3. 3. Indo-Japan Trade & Investment Highlights Diesel Engine Leads Honda’s Resurgence in India Honda’s local unit has overtaken Tata Motors in respect of the sales volume and gained a place amongst top 3 car makers in India, driven by the popularity of its first diesel-fuelled vehicle, Honda Amaze. Honda launched the Amaze in April this year which has been a great success in the country. Honda is certain that it will be able to keep buyers interested, not only with the Amaze, but also with new products it will introduce in India. While its sales growth has primarily been driven by the Amaze, the larger City sedan has not done badly either. The Amaze has been so well-liked by the buyers that six months after its introduction, Honda still has accumulation of more than 15,000 units it needs to deliver. Honda is planning to introduce the next-generation City and Jazz cars and a multi-purpose vehicle, the Mobilio, in 2014. Japan may Import Rice Bran Oil from India Japan depends on import of edible oil for meeting nearly 60 per cent of its domestic consumption and it has shown interest in buying rice bran oil from India, known as “heart oil” in Japan. India is the second largest producer of the oil after china. However, a major hurdle for the bulk exports is the current export policy as India does not allow bulk exports of edible oils. The exports of edible oils are allowed in small packs of 5 kg with a maximum limit of 20,000 tonne. B.V. Mehta, executive Director of SEA said "We will take up the matter with the government so that rice bran oil can be exported to Japan and other countries”. Some of the Japanese producers are also looking for joint ventures with Indian companies for value-added products. Hitachi Inaugurates Two Projects at Neemrana Japanese Zone Hitachi has beefed up its presence in India as it has inaugurated two new projects in the Northern Japanese Hub in India. Speaking at the inauguration of Hitachi‟s two new projects, Allied JB Friction Pvt. Ltd. and Hitachi Chemical India Pvt. Ltd., Mr. Tanaka (Hitachi President) praised the transformation of the Japanese zone at Neemrana. He further said that India had tremendous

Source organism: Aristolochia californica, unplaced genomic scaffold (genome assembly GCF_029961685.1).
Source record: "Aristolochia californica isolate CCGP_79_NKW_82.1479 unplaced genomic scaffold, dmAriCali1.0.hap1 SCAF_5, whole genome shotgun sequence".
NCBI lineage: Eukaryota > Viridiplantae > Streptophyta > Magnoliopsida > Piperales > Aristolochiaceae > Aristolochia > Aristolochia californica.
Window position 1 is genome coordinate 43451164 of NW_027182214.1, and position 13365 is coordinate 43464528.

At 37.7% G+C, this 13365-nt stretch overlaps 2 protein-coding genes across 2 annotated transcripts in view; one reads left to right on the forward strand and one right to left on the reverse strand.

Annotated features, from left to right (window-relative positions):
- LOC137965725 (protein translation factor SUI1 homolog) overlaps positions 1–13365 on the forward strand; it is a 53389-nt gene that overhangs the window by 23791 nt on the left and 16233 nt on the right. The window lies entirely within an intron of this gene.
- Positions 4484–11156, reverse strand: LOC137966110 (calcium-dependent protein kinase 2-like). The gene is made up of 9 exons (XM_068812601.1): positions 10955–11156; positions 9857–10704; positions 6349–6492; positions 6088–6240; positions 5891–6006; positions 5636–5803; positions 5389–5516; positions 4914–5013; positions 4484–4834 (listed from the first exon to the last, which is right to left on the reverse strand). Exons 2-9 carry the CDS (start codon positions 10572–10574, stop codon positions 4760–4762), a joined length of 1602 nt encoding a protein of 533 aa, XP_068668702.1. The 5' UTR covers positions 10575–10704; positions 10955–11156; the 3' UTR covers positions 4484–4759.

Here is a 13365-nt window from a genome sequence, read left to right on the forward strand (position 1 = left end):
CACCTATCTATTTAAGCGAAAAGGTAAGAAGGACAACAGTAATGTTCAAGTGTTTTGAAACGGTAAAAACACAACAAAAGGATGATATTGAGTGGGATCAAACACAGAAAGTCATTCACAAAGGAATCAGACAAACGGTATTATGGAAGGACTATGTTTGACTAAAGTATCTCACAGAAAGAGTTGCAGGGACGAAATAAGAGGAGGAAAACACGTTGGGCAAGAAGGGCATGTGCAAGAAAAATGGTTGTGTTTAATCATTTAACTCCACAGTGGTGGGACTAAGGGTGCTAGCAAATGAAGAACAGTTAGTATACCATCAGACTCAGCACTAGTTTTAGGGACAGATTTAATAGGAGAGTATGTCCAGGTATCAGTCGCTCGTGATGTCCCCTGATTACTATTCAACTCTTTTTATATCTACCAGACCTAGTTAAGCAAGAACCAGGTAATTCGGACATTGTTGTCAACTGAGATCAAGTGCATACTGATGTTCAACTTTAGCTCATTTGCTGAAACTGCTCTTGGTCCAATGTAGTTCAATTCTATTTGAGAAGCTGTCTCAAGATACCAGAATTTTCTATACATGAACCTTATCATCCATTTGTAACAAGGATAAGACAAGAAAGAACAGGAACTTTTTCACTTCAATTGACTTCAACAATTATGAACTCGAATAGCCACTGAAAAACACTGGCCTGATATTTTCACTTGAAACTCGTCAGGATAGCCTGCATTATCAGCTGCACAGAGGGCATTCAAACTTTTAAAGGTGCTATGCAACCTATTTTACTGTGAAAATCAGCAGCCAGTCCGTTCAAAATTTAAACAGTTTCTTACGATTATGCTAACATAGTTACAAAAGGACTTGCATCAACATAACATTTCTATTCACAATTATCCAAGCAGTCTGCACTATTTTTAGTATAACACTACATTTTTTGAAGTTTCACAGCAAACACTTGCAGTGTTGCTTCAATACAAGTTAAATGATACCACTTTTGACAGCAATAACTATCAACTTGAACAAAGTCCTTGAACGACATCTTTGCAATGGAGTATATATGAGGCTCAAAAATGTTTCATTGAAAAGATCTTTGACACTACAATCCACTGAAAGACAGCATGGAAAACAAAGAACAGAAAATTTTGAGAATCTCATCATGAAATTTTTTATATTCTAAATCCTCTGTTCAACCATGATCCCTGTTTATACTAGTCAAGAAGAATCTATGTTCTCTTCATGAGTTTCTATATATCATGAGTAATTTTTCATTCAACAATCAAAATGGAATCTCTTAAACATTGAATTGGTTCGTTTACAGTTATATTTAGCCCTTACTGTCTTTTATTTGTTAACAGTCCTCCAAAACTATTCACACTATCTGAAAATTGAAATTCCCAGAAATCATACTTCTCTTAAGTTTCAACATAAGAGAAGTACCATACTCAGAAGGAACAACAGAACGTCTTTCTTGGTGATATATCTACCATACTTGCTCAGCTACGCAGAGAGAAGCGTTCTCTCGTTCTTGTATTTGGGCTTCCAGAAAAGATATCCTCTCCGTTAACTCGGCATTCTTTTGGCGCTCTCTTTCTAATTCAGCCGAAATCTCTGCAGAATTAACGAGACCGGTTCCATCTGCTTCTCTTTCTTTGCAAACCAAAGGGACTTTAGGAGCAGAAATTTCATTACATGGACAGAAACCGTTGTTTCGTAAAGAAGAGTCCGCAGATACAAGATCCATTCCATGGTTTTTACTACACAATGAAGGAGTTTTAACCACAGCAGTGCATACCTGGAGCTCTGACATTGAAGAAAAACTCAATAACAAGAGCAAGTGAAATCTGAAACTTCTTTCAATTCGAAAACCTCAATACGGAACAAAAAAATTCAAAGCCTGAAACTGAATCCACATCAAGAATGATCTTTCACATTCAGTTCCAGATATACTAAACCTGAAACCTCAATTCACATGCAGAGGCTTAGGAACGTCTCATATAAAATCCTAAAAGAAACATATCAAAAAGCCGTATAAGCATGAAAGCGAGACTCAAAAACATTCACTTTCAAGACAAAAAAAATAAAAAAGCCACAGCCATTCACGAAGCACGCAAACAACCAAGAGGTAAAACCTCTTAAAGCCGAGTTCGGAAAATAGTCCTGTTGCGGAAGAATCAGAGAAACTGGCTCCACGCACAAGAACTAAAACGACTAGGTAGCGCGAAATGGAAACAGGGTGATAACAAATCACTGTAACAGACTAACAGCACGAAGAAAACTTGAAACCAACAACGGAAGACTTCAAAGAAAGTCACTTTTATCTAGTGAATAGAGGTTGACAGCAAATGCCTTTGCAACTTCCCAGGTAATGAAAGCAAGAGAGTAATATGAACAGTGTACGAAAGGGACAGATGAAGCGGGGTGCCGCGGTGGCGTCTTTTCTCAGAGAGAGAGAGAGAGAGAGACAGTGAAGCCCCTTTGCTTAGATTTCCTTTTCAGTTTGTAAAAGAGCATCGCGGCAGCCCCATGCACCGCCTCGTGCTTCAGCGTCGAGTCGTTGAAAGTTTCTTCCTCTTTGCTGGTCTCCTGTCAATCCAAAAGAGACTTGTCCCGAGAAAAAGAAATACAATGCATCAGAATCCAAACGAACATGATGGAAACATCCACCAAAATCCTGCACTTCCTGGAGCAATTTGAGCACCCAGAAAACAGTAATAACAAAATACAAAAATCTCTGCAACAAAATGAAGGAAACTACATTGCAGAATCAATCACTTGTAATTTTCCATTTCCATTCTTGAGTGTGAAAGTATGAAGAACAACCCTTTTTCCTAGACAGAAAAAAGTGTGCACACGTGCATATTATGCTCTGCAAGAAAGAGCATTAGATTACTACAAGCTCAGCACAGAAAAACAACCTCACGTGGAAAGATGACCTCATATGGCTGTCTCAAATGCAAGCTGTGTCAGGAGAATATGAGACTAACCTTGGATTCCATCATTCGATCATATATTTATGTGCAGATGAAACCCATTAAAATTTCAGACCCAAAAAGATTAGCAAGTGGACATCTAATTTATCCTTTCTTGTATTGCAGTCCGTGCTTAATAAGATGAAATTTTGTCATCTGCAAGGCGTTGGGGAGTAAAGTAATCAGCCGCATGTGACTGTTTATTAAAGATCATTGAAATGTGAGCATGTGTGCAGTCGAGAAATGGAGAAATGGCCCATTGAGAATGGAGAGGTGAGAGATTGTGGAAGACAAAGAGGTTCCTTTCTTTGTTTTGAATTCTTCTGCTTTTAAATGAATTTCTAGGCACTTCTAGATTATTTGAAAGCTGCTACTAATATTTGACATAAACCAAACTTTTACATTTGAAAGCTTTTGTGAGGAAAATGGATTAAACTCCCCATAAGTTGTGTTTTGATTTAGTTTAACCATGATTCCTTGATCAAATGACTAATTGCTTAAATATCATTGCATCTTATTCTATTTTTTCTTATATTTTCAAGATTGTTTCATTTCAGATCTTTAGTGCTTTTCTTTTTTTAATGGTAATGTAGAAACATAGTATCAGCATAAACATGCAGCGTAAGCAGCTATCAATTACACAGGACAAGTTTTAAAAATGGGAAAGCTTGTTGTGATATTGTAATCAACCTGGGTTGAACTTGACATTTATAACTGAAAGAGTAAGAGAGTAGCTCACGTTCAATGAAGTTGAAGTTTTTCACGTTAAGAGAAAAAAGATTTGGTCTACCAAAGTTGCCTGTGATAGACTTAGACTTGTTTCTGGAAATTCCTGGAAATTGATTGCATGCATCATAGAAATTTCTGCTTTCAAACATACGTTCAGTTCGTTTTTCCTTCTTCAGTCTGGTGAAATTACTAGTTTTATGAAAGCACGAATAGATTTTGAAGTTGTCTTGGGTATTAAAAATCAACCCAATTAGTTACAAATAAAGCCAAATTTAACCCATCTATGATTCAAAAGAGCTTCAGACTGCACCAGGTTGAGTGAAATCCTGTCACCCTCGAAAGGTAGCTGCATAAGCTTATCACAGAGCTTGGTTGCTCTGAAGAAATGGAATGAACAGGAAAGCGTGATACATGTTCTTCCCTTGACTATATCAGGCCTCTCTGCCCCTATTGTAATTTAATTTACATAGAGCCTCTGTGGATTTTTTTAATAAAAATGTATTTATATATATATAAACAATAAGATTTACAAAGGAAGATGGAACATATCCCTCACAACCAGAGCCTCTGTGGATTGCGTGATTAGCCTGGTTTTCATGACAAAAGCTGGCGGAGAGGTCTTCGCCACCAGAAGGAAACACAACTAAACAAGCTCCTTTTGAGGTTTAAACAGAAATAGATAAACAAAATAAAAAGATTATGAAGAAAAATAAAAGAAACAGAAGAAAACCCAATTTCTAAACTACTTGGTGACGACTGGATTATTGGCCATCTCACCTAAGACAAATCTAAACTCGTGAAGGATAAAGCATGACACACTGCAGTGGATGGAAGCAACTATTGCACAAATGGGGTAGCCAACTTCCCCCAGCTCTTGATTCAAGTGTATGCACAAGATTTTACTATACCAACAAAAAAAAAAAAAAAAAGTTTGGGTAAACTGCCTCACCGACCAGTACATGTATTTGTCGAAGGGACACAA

4. 4. potential for investment in the automotive industry. Tsunemasa Teramoto, the First Secretary of the Embassy of Japan, said that Japan is looking forward to collaborate (with India) and invest in the automotive sector. ICICI Securities Ties Up With Japanese I-Bank GCA Savvian Corporation ICICI Securities, the investment banking subsidiary of ICICI Bank, has tied up with GCA Savvian in a bid to co-operate on possible mergers and acquisition transactions involving India and Japanese companies. GCA Savvian has extensive expertise in deal execution and industry knowledge. This is a great opportunity for both ICICI Securities and GCA Savvian. This strategic alliance will help ICICI gain entry in Japan, which is one of the leading nations in the world and is looking for acquisition opportunities in India. The partnership will help them to leverage their combined knowledge of local markets and established corporate relationships to grow cross-border M&A opportunities. Japan’s Unicharm Corp Setting Up Rs. 250 crore Manufacturing Facility at Sri City Japan-based baby care products manufacturer Unicharm Corporation is setting up its manufacturing facility at Sri City Special Economic Zone with an investment of Rs 250 crore. The company which was established in 1961 at Tokyo, Japan, is one of the world's leading companies in manufacturing and distribution of baby care products, feminine care products and pet care products. Unicharm had signed a lease agreement with Sri City for utilising 40 acres of land for its new production facility. The initial phase of the factory is planned to be completed by July 2015. During this phase it will offer jobs for around 400 persons. Ravindra Sannareddy, Managing Director, Sri City said that a production plant of this scale will certainly create plenty of jobs to the local people. The direct and indirect employment opportunities will greatly enhance the economic conditions of the people of this region, he added. By 2020, Unicharm targets to have a total turnover of Rs 90,000 crore and in this direction they are expanding their business in India. Japan’s PM Shinzo Abe likely to be Chief Guest at Republic Day Parade India's relations with Japan have been transformed during the past decade across strategic and economic spheres. Abe's visit next January will take their strategic partnership to the next level.